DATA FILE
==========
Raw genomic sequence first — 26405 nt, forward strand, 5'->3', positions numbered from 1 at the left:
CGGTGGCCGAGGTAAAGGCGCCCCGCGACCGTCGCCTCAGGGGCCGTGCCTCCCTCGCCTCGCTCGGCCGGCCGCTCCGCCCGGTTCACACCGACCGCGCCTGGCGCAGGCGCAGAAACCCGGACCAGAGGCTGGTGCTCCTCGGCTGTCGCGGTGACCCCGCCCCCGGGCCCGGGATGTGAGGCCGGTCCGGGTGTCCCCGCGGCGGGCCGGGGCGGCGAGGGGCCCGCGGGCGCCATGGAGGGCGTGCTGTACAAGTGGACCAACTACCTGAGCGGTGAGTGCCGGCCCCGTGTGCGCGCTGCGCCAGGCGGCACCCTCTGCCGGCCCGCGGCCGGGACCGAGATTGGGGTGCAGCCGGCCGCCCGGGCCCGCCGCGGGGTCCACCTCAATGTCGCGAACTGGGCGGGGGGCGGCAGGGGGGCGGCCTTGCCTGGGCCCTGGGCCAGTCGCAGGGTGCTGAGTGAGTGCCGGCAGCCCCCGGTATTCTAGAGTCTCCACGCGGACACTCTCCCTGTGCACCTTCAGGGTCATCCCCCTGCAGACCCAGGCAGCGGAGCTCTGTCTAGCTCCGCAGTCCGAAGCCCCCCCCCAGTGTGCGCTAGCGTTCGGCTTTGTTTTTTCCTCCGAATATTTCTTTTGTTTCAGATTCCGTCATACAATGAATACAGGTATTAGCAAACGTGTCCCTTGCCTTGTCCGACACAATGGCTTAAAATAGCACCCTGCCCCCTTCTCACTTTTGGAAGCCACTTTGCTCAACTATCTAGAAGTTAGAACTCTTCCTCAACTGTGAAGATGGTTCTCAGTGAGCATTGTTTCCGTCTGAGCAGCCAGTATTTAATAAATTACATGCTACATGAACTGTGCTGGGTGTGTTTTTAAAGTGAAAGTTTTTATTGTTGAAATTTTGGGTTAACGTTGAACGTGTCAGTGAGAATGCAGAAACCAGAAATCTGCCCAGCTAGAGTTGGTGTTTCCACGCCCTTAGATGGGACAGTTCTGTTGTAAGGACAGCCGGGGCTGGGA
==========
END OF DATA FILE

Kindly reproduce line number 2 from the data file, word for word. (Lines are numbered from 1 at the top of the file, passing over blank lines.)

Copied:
CGGTGGCCGAGGTAAAGGCGCCCCGCGACCGTCGCCTCAGGGGCCGTGCCTCCCTCGCCTCGCTCGGCCGGCCGCTCCGCCCGGTTCACACCGACCGCGCCTGGCGCAGGCGCAGAAACCCGGACCAGAGGCTGGTGCTCCTCGGCTGTCGCGGTGACCCCGCCCCCGGGCCCGGGATGTGAGGCCGGTCCGGGTGTCCCCGCGGCGGGCCGGGGCGGCGAGGGGCCCGCGGGCGCCATGGAGGGCGTGCTGTACAAGTGGACCAACTACCTGAGCGGTGAGTGCCGGCCCCGTGTGCGCGCTGCGCCAGGCGGCACCCTCTGCCGGCCCGCGGCCGGGACCGAGATTGGGGTGCAGCCGGCCGCCCGGGCCCGCCGCGGGGTCCACCTCAATGTCGCGAACTGGGCGGGGGGCGGCAGGGGGGCGGCCTTGCCTGGGCCCTGGGCCAGTCGCAGGGTGCTGAGTGAGTGCCGGCAGCCCCCGGTATTCTAGAGTCTCCACGCGGACACTCTCCCTGTGCACCTTCAGGGTCATCCCCCTGCAGACCCAGGCAGCGGAGCTCTGTCTAGCTCCGCAGTCCGAAGCCCCCCCCCAGTGTGCGCTAGCGTTCGGCTTTGTTTTTTCCTCCGAATATTTCTTTTGTTTCAGATTCCGTCATACAATGAATACAGGTATTAGCAAACGTGTCCCTTGCCTTGTCCGACACAATGGCTTAAAATAGCACCCTGCCCCCTTCTCACTTTTGGAAGCCACTTTGCTCAACTATCTAGAAGTTAGAACTCTTCCTCAACTGTGAAGATGGTTCTCAGTGAGCATTGTTTCCGTCTGAGCAGCCAGTATTTAATAAATTACATGCTACATGAACTGTGCTGGGTGTGTTTTTAAAGTGAAAGTTTTTATTGTTGAAATTTTGGGTTAACGTTGAACGTGTCAGTGAGAATGCAGAAACCAGAAATCTGCCCAGCTAGAGTTGGTGTTTCCACGCCCTTAGATGGGACAGTTCTGTTGTAAGGACAGCCGGGGCTGGGA